An American climber who spent more than a week trapped in one of the world’s deepest caves has been rescued, officials said.
Mark Dickey, a 40-year-old experienced caver, became seriously ill with stomach bleeding more than 3,000 feet below the Morca cave in southern Turkey’s Taurus Mountains on September 2. Hundreds of people from the climbing community, including cavers and rescue personnel from several countries rallied to save him.
Early Tuesday, the Speleological Federation of Turkey released a statement confirming Dickey was safely above the surface.
“Mark Dickey is out of the Morca cave,” the federation said in a statement. Dickey was removed from the last exit of the cave at 12:37 a.m. local time.
TRAPPED AMERICAN CAVER MARK DICKEY COULD BE BROUGHT TO SURFACE TODAY OR TOMORROW, TURKISH OFFICIALS SAY
“He is fine and is being tended to by emergency medical workers in the encampment above,” the statement said.
Dickey, of New York, was conducting an expedition to map the Morca cave, the country’s third-deepest cave, when he suffered the health emergency, leaving him unable to leave the cave on his own.
Rescue teams from across Europe and the U.S. rushed to get him out but the natural dangers of the cave and Dickey’s own health made a rescue tricky.
An emergency team as able to initially treat him, but he was ultimately too weak to climb out of the cave, so rescuers carried him with a stretcher.
They made several stops at temporary camps set up along the way before finally reaching the surface early Tuesday.
Dickey told reporters as he was lying on the stretcher that the situation was a “crazy, crazy adventure.”
“It is amazing to be above ground again,” he said, thanking the Turkish government for rescuing him. He also thanked others, including the international caving community, Turkish cavers and Hungarian Cave Rescue.
A Hungarian doctor first treated Dockey after going down the cave on September 3. Doctors and rescuers then took turns caring for him, although the cause of his illness was unclear.
Dickey said Tuesday that he had started to throw up large quantities of blood while in the cave.
TURKISH OFFICIALS LAUNCH RESCUE OF US RESEARCHER TRAPPED IN 3,000-FOOT CAVE
“My consciousness started to get harder to hold on to, and I reached the point where I thought ‘I’m not going to live,'” he said.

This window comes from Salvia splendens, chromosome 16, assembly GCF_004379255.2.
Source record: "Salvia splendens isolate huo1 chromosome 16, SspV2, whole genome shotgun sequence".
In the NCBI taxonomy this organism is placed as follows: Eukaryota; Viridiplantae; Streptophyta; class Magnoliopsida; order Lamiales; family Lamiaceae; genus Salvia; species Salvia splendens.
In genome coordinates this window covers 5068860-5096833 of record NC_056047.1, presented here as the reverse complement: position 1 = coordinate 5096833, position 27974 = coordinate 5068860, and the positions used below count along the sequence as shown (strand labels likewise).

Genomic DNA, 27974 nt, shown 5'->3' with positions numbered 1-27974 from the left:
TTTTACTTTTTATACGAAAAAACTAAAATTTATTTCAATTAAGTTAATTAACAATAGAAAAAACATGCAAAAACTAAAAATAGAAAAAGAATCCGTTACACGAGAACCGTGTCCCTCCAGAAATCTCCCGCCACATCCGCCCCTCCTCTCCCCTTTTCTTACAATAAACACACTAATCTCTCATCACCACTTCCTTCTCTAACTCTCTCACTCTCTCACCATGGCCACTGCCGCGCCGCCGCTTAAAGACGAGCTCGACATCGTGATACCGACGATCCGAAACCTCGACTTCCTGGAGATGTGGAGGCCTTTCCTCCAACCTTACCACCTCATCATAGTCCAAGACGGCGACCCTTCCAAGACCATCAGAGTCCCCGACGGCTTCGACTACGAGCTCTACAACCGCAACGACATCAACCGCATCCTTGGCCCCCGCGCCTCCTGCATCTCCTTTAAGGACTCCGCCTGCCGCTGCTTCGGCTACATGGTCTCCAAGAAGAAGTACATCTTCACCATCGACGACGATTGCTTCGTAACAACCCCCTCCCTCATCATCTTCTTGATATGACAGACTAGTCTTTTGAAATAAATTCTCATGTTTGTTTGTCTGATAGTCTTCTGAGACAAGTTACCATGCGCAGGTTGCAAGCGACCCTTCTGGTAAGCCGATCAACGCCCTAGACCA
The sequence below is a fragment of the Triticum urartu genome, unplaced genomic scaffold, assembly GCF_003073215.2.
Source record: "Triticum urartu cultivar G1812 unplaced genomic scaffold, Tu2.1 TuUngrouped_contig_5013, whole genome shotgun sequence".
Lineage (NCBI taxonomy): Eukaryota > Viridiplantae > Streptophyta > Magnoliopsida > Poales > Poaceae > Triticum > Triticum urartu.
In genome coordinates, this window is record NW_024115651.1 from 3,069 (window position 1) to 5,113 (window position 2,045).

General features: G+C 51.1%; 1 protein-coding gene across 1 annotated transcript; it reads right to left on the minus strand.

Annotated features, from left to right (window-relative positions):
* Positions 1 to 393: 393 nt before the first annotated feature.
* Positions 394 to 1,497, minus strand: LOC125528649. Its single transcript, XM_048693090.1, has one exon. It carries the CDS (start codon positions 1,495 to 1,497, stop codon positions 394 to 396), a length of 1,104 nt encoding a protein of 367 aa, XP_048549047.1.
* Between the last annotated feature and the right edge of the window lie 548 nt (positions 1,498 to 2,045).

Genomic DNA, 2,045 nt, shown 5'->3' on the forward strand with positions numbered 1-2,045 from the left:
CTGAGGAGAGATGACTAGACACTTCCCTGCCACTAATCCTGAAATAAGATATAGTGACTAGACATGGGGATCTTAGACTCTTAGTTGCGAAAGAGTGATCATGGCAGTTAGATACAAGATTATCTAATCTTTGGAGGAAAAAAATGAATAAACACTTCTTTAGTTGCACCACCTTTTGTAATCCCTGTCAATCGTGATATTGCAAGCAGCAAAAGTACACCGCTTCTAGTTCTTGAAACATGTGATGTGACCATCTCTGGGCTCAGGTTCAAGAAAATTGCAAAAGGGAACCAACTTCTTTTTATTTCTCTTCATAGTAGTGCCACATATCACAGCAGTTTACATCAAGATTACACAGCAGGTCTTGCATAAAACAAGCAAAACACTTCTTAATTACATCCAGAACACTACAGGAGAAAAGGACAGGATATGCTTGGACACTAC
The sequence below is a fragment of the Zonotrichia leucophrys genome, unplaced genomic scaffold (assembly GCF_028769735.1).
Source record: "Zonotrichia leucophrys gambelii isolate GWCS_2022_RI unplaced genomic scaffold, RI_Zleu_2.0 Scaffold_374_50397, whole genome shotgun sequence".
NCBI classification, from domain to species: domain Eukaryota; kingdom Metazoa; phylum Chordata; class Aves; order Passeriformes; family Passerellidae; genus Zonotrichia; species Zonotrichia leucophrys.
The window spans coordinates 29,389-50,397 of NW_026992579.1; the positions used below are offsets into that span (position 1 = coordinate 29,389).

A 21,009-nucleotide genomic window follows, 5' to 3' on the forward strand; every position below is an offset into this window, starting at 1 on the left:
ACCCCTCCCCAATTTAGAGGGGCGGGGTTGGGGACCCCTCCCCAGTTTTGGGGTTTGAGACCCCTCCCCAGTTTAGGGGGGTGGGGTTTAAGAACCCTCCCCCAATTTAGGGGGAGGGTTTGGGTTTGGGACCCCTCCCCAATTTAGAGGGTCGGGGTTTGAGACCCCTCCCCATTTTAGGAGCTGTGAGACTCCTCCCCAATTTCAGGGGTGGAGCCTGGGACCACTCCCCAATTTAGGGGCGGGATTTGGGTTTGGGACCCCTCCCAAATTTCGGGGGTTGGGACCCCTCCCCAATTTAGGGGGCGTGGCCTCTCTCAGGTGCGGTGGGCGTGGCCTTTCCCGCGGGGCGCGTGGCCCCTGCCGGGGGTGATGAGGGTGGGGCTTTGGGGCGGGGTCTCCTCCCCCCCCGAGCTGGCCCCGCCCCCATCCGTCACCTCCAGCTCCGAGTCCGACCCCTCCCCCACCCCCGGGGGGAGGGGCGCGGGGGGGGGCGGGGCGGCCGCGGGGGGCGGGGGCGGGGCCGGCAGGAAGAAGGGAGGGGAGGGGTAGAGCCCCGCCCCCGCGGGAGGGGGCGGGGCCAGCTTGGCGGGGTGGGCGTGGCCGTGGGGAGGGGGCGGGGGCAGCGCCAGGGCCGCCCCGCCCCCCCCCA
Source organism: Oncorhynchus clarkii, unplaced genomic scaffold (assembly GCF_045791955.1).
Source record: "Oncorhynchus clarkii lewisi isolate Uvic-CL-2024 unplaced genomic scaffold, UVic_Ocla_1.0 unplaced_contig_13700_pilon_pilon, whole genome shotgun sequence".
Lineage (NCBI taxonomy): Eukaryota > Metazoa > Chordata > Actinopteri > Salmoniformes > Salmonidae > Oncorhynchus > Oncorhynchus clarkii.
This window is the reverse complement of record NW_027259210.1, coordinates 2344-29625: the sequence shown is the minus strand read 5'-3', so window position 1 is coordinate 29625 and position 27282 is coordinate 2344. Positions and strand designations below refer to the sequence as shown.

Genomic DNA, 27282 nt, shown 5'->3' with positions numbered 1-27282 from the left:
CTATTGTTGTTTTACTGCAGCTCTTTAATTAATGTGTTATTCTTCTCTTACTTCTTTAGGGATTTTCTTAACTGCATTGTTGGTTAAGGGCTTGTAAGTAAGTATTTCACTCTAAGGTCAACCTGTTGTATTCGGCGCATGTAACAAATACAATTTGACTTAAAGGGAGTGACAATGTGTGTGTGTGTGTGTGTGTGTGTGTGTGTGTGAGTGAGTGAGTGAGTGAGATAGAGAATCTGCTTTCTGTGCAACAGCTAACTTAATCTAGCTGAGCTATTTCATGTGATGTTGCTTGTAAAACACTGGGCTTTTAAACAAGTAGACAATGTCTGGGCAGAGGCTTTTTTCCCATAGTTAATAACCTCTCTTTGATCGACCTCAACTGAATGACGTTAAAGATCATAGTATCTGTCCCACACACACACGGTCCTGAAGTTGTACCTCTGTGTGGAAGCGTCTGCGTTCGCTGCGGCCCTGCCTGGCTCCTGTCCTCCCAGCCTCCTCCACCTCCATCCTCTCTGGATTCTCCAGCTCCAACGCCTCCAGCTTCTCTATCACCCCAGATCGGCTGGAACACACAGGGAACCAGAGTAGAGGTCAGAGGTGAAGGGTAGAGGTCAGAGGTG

The biggest hurdles the rescuers faced in removing him from the cave were the steep vertical sections and navigating through mud and water at low temperatures in the horizontal sections.
Around 190 people from Bulgaria, Croatia, Hungary, Italy, Poland and Turkey aided the rescue, including doctors, paramedics and experienced cavers. Teams comprised of a doctor and three to four other rescuers took turns staying by his side at all times.
The rescue began on Saturday after doctors administered IV fluids and blood, and determined that Dickey could make the trip to the surface.
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Rescuers had to widen some of the cave’s narrow passages, install ropes to pull him up vertical shafts on a stretcher and set up temporary camps before the attempt to exit the cave could begin.
Dickey is a cave researcher and a cave rescuer himself who has participated in many international expeditions. He and several other people on the expedition were mapping the 4,186-foot-deep Morca cave system for the Anatolian Speleology Group Association when he became ill on September 2, but it took until the next morning to alert people above ground.
The head of Turkey’s Disaster and Emergency Management Presidency, Okay Memis, said at a news conference after the rescue mission that Dickey’s health was “very good.”
The European Cave Rescue Association said many cave rescuers stayed in the cave afterward to remove rope and rescue equipment used during the evacuation effort. The association expressed its “huge gratitude to the many cave rescuers from seven different countries who contributed to the success of this cave rescue operation.”
The Associated Press contributed to this report.
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